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Typical surgical literature focuses on the description and outcomes of operative techniques for specific pathologic conditions. This issue of Clinics in Colon and Rectal Surgery entitled “Perioperative Management and Anesthesia” provides an in-depth review of those adjunct measures required for optimal patient outcome following colorectal surgery. These measures, though most surgeons would agree are important aspects of overall patient care, tend to be of lower priority as compared with the refinement or development of new surgical procedures.
The articles that follow provide the busy surgeon with the latest information, evidence, and recommendations for the patient preoperatively, operatively, and in the postoperative recovery period. This issue begins with preoperative patient evaluation and risk assessment, as well as the status of bowel preparation. Adjunct operative measures include anesthesia options, temperature control, role of supplemental oxygen, and fluid management. Facets of postoperative patient care presented are deep venous thromboembolism prophylaxis, pain control, ileus management, and potential complications specifically related to perineal surgery. Finally, the concept of “fast track” surgery is outlined as a method of incorporating all these adjunct measures into a usable plan to achieve the best possible outcome for the patient undergoing colorectal surgery.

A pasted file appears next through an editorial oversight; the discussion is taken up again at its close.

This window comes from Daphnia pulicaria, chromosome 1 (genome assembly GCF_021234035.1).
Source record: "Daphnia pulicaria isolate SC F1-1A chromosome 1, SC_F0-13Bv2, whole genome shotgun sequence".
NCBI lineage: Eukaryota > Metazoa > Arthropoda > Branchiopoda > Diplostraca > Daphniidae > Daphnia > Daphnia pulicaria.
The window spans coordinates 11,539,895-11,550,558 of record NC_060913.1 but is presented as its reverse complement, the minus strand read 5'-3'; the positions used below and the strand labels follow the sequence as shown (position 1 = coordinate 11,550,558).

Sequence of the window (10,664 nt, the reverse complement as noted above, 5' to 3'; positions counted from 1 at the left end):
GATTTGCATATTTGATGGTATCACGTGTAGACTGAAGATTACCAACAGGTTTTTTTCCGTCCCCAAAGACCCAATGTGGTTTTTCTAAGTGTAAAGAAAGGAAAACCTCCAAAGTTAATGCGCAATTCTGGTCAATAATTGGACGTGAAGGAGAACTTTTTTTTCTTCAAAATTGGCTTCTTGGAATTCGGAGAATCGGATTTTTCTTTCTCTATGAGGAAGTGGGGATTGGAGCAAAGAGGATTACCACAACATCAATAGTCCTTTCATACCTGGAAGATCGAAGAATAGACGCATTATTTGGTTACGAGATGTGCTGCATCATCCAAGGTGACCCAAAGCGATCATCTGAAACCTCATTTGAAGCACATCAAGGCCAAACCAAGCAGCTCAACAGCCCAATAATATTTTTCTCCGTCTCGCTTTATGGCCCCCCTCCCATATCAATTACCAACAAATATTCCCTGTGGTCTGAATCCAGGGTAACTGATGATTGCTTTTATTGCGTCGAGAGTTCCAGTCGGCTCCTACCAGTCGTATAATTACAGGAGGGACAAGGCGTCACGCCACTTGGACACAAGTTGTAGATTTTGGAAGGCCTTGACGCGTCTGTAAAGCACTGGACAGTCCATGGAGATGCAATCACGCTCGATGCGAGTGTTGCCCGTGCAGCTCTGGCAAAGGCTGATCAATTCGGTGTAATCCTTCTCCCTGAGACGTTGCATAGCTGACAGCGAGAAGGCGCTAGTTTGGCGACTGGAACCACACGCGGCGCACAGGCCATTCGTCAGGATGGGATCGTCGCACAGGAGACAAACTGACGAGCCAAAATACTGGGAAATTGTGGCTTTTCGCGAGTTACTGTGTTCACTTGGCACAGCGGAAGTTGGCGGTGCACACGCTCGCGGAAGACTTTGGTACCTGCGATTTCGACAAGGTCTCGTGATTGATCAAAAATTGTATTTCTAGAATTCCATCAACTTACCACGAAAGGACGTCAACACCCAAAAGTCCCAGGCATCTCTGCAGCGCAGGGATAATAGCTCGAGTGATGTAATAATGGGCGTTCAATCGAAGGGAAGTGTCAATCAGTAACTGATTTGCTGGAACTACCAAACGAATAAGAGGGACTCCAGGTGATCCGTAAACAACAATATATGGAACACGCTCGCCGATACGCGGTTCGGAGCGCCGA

I thank the contributors for their time and efforts to create what I hope our readers will find a practical and educational issue. I would also like to thank Dr. David Beck for the opportunity to edit this important and timely issue.